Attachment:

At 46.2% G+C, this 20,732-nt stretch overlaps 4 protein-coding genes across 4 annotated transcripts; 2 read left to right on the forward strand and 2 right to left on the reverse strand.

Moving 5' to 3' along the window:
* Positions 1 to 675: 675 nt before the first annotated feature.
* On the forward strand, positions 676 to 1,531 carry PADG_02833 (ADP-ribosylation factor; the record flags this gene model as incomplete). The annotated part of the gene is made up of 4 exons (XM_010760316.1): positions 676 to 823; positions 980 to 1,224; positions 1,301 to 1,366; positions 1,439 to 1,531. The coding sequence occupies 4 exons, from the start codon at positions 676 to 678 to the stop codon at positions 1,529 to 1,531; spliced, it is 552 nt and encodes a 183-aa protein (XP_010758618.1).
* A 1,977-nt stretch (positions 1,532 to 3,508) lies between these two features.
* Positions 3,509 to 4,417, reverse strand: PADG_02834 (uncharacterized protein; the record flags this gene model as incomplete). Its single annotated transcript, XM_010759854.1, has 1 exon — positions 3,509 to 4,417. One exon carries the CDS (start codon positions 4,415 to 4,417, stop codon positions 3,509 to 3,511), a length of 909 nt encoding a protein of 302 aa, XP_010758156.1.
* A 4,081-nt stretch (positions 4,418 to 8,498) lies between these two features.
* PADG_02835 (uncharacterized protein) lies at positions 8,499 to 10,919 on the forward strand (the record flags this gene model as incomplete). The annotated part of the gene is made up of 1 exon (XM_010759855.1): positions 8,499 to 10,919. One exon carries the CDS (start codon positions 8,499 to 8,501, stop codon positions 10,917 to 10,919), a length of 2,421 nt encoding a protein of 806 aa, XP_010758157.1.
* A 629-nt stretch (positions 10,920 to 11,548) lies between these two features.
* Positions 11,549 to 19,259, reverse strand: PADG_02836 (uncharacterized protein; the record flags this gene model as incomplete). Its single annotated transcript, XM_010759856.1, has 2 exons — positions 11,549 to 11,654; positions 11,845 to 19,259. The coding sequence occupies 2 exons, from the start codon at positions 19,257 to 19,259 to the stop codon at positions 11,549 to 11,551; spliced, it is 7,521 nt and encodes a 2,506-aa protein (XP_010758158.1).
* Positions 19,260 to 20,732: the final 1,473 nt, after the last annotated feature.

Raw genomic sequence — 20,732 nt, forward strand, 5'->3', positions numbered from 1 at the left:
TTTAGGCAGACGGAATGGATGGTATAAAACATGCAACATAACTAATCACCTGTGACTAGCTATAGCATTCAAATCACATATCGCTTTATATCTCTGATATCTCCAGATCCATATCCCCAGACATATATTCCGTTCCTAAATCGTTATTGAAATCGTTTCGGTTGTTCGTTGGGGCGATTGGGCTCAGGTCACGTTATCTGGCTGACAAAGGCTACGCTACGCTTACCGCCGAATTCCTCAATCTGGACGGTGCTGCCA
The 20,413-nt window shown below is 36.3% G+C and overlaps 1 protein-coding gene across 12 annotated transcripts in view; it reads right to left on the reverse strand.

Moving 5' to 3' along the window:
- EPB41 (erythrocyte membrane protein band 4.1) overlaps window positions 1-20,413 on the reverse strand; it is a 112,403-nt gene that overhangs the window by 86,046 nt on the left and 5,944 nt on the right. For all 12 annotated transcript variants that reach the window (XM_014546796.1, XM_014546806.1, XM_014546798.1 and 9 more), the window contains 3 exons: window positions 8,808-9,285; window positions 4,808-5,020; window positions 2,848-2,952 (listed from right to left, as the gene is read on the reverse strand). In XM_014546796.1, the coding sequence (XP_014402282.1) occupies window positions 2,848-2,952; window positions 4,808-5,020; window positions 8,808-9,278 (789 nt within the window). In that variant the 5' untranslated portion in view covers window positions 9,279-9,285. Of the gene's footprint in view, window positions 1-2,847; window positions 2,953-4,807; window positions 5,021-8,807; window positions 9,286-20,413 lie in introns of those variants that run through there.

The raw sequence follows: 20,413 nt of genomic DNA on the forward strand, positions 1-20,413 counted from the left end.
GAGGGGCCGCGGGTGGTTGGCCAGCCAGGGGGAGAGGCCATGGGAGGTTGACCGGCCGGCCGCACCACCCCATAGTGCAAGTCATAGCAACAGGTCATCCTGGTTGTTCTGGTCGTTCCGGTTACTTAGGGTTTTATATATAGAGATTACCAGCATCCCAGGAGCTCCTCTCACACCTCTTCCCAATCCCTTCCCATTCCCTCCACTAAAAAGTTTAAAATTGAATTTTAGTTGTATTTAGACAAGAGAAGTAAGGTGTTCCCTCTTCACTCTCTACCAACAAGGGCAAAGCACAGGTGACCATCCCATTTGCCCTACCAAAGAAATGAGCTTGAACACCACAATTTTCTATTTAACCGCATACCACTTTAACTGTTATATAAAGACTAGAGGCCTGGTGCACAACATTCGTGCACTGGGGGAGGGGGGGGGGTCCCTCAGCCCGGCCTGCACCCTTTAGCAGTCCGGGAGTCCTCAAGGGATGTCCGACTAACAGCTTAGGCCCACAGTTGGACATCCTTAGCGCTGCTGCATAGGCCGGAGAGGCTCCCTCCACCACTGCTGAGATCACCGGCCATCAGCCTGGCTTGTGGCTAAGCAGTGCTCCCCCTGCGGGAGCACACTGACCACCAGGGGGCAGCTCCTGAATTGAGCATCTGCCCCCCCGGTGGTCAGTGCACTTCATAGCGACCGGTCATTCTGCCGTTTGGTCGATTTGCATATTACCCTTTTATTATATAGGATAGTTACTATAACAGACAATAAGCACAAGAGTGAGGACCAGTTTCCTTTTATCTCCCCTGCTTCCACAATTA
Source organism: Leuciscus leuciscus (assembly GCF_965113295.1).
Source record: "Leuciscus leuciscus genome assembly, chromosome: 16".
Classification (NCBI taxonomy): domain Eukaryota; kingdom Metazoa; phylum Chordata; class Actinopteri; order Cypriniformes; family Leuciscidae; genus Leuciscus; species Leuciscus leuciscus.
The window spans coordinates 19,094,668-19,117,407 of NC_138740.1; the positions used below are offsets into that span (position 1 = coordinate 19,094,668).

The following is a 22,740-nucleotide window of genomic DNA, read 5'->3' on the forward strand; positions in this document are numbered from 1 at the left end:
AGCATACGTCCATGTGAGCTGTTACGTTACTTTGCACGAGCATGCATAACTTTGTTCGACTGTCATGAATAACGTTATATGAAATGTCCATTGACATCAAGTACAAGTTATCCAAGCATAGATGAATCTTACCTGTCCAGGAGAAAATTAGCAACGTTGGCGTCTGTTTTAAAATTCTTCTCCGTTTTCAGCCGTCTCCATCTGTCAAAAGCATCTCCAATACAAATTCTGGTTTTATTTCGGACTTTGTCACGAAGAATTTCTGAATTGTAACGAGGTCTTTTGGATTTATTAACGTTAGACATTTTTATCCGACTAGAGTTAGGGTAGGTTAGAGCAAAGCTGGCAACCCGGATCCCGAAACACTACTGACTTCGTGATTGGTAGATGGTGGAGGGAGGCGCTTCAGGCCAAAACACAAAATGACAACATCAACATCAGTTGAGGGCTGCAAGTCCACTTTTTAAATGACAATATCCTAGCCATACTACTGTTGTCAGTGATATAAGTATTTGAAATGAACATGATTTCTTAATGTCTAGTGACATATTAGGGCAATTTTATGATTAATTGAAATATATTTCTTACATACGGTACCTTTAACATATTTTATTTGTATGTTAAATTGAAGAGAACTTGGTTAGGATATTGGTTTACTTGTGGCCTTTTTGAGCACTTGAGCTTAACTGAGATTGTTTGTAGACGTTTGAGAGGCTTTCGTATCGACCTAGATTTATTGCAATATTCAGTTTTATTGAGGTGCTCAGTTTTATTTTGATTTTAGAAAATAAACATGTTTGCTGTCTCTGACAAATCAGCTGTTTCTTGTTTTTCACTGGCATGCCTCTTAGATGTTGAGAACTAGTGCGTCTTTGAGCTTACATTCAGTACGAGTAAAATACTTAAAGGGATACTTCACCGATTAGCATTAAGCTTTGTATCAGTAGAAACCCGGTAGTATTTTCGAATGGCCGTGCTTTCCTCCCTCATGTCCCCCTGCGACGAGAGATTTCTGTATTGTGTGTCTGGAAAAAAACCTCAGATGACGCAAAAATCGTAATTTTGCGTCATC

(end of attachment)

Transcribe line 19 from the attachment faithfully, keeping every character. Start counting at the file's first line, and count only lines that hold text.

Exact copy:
Source organism: Leuciscus leuciscus (assembly GCF_965113295.1).